I would like to use this wonderful list of 9 Things That CEOs Look For In a Job Candidate to demonstrate the problems we on the spectrum have with even getting a job.
—This is usually not a problem with people on the spectrum who can look for a job. Here we’re good.
- Attitude — Oftentimes people on the spectrum come across as negative. Or over-enthusiastic. Or both. We very often come across as having some sort of “attitude problem.” We don’t, but we also don’t necessarily know how to appropriately communicate our actual attitude.
- Motivation — One certainly wishes that this were gotten to in interviews, because the motivation of pretty much every autistic person is to work. We are dedicated, focused to the point of obsession, hard workers. We have a great deal of intrinsic motivation.
- Experience — We often don’t have a lot of experience because nobody will hire us.
- Cultural fit — Unless the culture is “autism,” we almost certainly won’t fit into your current culture. But there’s a good chance that we will change that culture. Or get fired because of it. We want to work, not fit into a social environment.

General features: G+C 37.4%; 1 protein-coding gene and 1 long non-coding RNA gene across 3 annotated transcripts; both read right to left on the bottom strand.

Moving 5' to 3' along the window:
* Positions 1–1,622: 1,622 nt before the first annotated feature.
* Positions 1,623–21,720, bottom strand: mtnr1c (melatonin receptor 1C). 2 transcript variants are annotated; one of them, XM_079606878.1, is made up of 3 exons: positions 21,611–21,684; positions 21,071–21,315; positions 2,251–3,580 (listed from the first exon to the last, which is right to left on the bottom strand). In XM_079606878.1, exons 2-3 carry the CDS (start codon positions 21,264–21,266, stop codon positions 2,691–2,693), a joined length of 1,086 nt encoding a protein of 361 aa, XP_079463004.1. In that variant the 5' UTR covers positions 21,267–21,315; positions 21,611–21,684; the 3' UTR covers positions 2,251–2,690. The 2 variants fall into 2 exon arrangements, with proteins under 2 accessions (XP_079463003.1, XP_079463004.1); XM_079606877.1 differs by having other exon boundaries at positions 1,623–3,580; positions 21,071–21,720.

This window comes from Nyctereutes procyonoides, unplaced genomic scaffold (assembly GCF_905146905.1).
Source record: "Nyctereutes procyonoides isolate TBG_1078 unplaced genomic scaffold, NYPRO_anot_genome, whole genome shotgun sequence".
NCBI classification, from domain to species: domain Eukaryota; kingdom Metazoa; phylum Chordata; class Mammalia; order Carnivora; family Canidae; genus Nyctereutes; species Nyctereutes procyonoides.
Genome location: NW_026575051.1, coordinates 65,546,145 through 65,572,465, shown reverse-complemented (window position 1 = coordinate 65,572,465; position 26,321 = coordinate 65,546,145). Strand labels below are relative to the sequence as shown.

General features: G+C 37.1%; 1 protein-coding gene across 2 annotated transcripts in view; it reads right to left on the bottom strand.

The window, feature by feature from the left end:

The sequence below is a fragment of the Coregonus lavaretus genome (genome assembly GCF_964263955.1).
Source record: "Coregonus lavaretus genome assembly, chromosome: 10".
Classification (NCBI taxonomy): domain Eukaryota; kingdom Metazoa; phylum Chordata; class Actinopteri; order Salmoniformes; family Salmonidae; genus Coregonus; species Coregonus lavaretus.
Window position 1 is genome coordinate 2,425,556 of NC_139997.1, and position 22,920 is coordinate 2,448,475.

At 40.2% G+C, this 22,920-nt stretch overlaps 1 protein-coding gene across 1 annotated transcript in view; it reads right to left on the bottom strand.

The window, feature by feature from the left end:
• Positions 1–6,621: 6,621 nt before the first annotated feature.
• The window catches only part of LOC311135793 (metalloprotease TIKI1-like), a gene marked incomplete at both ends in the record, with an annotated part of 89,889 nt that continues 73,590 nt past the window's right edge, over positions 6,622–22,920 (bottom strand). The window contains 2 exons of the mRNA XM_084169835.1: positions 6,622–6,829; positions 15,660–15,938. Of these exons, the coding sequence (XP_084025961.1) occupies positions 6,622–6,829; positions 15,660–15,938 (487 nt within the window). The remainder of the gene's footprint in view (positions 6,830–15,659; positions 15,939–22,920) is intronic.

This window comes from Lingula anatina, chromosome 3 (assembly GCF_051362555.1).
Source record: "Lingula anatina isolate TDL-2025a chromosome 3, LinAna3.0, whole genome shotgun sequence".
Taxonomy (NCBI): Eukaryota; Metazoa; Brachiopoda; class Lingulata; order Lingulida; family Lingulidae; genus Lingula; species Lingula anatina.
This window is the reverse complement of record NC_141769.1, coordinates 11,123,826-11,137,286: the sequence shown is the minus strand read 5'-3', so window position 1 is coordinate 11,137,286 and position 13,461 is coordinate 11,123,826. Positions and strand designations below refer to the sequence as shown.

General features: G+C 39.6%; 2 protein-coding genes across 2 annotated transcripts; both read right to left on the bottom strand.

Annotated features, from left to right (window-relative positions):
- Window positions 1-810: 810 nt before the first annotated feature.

- Commitment — Hire us and you won’t get rid of us.
- Personality — There’s a good chance that we won’t be particularly likable in a first impression, and there’s a good chance you won’t get our sense of humor–or experience it in the interview. If you experience mine, it’s because I’m nervous. Let’s face it, we on the spectrum don’t come across as amiable people, and our personalities can be off-putting.
- Good references — If the references are from teachers, especially graduate school professors, we’ll probably do well. If it is from co-workers or former employees, we probably won’t.
- Ability to admit failures — Hire us so we can have some failures to learn from. Further, our failures tend to come from external sources and don’t involve our work. Or our failures stem from things we literally cannot help and which we necessarily will repeat over and over and over again.
We’re good on 1, 3, and 6. Two-thirds of the list will result in our never getting hired. Notice how many of these involve social considerations. 5 and 7 are pretty much purely social considerations. Nobody on the spectrum is ever going to be able to get through this list and be hired. As our insanely high unemployment rate shows.
This of course is how you get hired through the front door. And it’s why if you want a job, you ought to stop bothering with the front door. Get to know people doing what you want to do, then impress them. Sooner or later, one of them will offer you a job. The back door, the side door, the roof–any entrance but the front door is how you will find work. In other words, autistics will only get hired if they network. But that requires social skills . . .